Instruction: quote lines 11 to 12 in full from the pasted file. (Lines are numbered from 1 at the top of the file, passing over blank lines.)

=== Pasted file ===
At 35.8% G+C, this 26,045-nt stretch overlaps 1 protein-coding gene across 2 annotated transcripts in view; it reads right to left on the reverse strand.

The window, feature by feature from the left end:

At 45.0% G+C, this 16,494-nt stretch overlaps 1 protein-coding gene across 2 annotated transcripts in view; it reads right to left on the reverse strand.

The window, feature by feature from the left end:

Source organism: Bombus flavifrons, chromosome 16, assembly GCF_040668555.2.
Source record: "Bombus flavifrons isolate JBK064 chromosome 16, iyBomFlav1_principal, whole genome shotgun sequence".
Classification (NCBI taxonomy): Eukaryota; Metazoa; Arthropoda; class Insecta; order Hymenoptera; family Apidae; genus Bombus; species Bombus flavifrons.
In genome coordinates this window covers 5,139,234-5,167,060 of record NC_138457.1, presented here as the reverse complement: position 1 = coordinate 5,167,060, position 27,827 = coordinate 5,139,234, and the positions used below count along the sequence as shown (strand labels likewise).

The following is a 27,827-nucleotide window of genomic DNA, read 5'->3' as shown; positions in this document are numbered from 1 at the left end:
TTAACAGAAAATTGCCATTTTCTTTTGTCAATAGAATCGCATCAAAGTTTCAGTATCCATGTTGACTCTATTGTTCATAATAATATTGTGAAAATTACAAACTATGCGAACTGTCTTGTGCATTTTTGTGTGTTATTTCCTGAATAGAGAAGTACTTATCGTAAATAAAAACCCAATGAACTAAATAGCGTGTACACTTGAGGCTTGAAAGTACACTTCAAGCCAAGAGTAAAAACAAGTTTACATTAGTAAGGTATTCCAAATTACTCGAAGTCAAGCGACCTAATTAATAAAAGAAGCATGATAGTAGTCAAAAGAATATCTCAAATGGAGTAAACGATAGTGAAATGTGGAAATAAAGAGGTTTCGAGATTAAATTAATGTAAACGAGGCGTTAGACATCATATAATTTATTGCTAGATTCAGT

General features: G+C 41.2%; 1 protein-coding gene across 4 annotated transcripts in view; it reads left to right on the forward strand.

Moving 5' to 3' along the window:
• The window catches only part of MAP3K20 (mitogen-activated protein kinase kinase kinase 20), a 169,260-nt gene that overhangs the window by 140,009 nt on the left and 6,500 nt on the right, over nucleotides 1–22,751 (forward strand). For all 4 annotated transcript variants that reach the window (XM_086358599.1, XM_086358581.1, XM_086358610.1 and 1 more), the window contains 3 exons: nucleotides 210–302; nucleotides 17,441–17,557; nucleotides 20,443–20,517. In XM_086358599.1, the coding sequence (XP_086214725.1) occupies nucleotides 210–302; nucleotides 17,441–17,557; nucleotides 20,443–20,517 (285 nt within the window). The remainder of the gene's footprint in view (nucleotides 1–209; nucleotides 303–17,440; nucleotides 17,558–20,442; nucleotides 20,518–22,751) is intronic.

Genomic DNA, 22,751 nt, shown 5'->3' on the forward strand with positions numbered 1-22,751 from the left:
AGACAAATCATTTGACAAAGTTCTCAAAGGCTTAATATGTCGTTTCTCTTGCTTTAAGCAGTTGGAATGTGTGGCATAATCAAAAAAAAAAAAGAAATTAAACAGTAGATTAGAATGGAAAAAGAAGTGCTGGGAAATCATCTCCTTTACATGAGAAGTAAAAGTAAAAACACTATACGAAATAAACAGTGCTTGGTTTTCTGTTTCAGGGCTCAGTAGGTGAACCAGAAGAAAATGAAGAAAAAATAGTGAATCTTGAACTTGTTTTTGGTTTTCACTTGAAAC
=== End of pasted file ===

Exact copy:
General features: G+C 41.2%; 1 protein-coding gene across 4 annotated transcripts in view; it reads left to right on the forward strand.

Moving 5' to 3' along the window: